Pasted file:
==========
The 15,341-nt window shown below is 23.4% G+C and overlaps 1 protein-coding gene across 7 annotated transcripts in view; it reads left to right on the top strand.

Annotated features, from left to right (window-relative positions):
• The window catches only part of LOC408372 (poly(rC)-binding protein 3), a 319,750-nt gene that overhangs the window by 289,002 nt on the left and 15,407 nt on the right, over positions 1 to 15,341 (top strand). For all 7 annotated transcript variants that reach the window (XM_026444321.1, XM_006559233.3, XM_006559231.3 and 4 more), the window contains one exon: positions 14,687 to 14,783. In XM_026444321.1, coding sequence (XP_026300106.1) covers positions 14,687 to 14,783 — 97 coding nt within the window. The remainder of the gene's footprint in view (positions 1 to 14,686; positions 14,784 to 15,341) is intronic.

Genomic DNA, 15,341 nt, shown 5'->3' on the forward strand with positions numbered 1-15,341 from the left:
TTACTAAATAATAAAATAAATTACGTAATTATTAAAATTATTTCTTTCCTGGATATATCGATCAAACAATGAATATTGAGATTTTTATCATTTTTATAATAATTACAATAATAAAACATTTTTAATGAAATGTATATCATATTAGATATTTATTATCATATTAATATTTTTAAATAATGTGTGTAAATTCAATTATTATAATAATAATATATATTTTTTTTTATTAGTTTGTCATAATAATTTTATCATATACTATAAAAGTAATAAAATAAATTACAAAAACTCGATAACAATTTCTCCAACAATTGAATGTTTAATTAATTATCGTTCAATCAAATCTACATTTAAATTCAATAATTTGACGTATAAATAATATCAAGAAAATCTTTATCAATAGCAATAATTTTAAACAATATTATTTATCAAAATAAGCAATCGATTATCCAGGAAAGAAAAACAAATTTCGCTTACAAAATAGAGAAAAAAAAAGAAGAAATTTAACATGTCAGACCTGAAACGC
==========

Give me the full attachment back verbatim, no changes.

The 15,341-nt window shown below is 23.4% G+C and overlaps 1 protein-coding gene across 7 annotated transcripts in view; it reads left to right on the top strand.

Annotated features, from left to right (window-relative positions):
• The window catches only part of LOC408372 (poly(rC)-binding protein 3), a 319,750-nt gene that overhangs the window by 289,002 nt on the left and 15,407 nt on the right, over positions 1 to 15,341 (top strand). For all 7 annotated transcript variants that reach the window (XM_026444321.1, XM_006559233.3, XM_006559231.3 and 4 more), the window contains one exon: positions 14,687 to 14,783. In XM_026444321.1, coding sequence (XP_026300106.1) covers positions 14,687 to 14,783 — 97 coding nt within the window. The remainder of the gene's footprint in view (positions 1 to 14,686; positions 14,784 to 15,341) is intronic.

Genomic DNA, 15,341 nt, shown 5'->3' on the forward strand with positions numbered 1-15,341 from the left:
TTACTAAATAATAAAATAAATTACGTAATTATTAAAATTATTTCTTTCCTGGATATATCGATCAAACAATGAATATTGAGATTTTTATCATTTTTATAATAATTACAATAATAAAACATTTTTAATGAAATGTATATCATATTAGATATTTATTATCATATTAATATTTTTAAATAATGTGTGTAAATTCAATTATTATAATAATAATATATATTTTTTTTTATTAGTTTGTCATAATAATTTTATCATATACTATAAAAGTAATAAAATAAATTACAAAAACTCGATAACAATTTCTCCAACAATTGAATGTTTAATTAATTATCGTTCAATCAAATCTACATTTAAATTCAATAATTTGACGTATAAATAATATCAAGAAAATCTTTATCAATAGCAATAATTTTAAACAATATTATTTATCAAAATAAGCAATCGATTATCCAGGAAAGAAAAACAAATTTCGCTTACAAAATAGAGAAAAAAAAAGAAGAAATTTAACATGTCAGACCTGAAACGC